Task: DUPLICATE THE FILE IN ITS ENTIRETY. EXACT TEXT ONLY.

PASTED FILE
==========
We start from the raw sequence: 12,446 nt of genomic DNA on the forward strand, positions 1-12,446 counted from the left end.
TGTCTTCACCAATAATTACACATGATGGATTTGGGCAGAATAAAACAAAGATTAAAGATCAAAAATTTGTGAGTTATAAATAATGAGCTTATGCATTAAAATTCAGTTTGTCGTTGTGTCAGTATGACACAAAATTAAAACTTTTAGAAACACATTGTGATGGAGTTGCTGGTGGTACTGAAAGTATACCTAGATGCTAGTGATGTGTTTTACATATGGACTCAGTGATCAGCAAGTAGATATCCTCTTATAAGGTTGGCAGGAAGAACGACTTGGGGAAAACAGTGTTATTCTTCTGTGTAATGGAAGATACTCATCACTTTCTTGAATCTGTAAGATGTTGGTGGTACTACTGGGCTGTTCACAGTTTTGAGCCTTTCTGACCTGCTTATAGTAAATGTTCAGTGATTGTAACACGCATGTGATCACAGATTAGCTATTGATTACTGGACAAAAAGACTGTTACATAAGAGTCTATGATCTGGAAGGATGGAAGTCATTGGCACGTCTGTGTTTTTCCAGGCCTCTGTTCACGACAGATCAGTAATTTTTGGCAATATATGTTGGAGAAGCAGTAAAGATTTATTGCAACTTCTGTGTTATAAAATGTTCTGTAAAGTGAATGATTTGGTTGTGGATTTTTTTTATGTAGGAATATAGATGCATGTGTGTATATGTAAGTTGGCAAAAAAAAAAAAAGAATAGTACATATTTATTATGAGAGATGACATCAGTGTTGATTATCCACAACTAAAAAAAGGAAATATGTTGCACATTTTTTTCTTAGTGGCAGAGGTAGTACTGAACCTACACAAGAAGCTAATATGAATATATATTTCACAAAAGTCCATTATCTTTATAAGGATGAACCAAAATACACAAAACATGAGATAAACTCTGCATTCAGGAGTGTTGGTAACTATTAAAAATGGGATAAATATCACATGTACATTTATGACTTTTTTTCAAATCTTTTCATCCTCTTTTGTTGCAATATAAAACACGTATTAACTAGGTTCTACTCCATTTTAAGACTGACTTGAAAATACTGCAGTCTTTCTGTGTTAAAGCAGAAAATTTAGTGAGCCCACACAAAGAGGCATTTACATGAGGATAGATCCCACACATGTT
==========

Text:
We start from the raw sequence: 12,446 nt of genomic DNA on the forward strand, positions 1-12,446 counted from the left end.
TGTCTTCACCAATAATTACACATGATGGATTTGGGCAGAATAAAACAAAGATTAAAGATCAAAAATTTGTGAGTTATAAATAATGAGCTTATGCATTAAAATTCAGTTTGTCGTTGTGTCAGTATGACACAAAATTAAAACTTTTAGAAACACATTGTGATGGAGTTGCTGGTGGTACTGAAAGTATACCTAGATGCTAGTGATGTGTTTTACATATGGACTCAGTGATCAGCAAGTAGATATCCTCTTATAAGGTTGGCAGGAAGAACGACTTGGGGAAAACAGTGTTATTCTTCTGTGTAATGGAAGATACTCATCACTTTCTTGAATCTGTAAGATGTTGGTGGTACTACTGGGCTGTTCACAGTTTTGAGCCTTTCTGACCTGCTTATAGTAAATGTTCAGTGATTGTAACACGCATGTGATCACAGATTAGCTATTGATTACTGGACAAAAAGACTGTTACATAAGAGTCTATGATCTGGAAGGATGGAAGTCATTGGCACGTCTGTGTTTTTCCAGGCCTCTGTTCACGACAGATCAGTAATTTTTGGCAATATATGTTGGAGAAGCAGTAAAGATTTATTGCAACTTCTGTGTTATAAAATGTTCTGTAAAGTGAATGATTTGGTTGTGGATTTTTTTTATGTAGGAATATAGATGCATGTGTGTATATGTAAGTTGGCAAAAAAAAAAAAAGAATAGTACATATTTATTATGAGAGATGACATCAGTGTTGATTATCCACAACTAAAAAAAGGAAATATGTTGCACATTTTTTTCTTAGTGGCAGAGGTAGTACTGAACCTACACAAGAAGCTAATATGAATATATATTTCACAAAAGTCCATTATCTTTATAAGGATGAACCAAAATACACAAAACATGAGATAAACTCTGCATTCAGGAGTGTTGGTAACTATTAAAAATGGGATAAATATCACATGTACATTTATGACTTTTTTTCAAATCTTTTCATCCTCTTTTGTTGCAATATAAAACACGTATTAACTAGGTTCTACTCCATTTTAAGACTGACTTGAAAATACTGCAGTCTTTCTGTGTTAAAGCAGAAAATTTAGTGAGCCCACACAAAGAGGCATTTACATGAGGATAGATCCCACACATGTT